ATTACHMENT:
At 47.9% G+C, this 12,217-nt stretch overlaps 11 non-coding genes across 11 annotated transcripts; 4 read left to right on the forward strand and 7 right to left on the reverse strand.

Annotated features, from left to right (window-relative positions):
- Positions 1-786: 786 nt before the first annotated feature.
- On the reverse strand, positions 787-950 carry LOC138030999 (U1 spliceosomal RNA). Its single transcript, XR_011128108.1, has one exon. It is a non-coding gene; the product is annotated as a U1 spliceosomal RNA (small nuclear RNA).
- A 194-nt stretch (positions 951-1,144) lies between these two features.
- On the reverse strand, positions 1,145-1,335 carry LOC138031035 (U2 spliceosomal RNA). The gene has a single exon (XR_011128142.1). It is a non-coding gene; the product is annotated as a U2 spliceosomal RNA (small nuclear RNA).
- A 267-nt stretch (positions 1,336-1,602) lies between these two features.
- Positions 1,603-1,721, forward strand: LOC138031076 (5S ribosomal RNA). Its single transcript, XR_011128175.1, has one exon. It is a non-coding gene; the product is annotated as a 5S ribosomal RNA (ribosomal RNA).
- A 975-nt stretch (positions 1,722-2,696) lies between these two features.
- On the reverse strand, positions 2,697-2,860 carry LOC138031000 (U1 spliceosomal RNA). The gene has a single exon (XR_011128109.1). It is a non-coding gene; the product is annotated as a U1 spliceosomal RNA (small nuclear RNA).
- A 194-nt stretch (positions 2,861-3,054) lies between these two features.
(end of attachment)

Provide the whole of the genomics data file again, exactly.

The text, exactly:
At 47.9% G+C, this 12,217-nt stretch overlaps 11 non-coding genes across 11 annotated transcripts; 4 read left to right on the forward strand and 7 right to left on the reverse strand.

Annotated features, from left to right (window-relative positions):
- Positions 1-786: 786 nt before the first annotated feature.
- On the reverse strand, positions 787-950 carry LOC138030999 (U1 spliceosomal RNA). Its single transcript, XR_011128108.1, has one exon. It is a non-coding gene; the product is annotated as a U1 spliceosomal RNA (small nuclear RNA).
- A 194-nt stretch (positions 951-1,144) lies between these two features.
- On the reverse strand, positions 1,145-1,335 carry LOC138031035 (U2 spliceosomal RNA). The gene has a single exon (XR_011128142.1). It is a non-coding gene; the product is annotated as a U2 spliceosomal RNA (small nuclear RNA).
- A 267-nt stretch (positions 1,336-1,602) lies between these two features.
- Positions 1,603-1,721, forward strand: LOC138031076 (5S ribosomal RNA). Its single transcript, XR_011128175.1, has one exon. It is a non-coding gene; the product is annotated as a 5S ribosomal RNA (ribosomal RNA).
- A 975-nt stretch (positions 1,722-2,696) lies between these two features.
- On the reverse strand, positions 2,697-2,860 carry LOC138031000 (U1 spliceosomal RNA). The gene has a single exon (XR_011128109.1). It is a non-coding gene; the product is annotated as a U1 spliceosomal RNA (small nuclear RNA).
- A 194-nt stretch (positions 2,861-3,054) lies between these two features.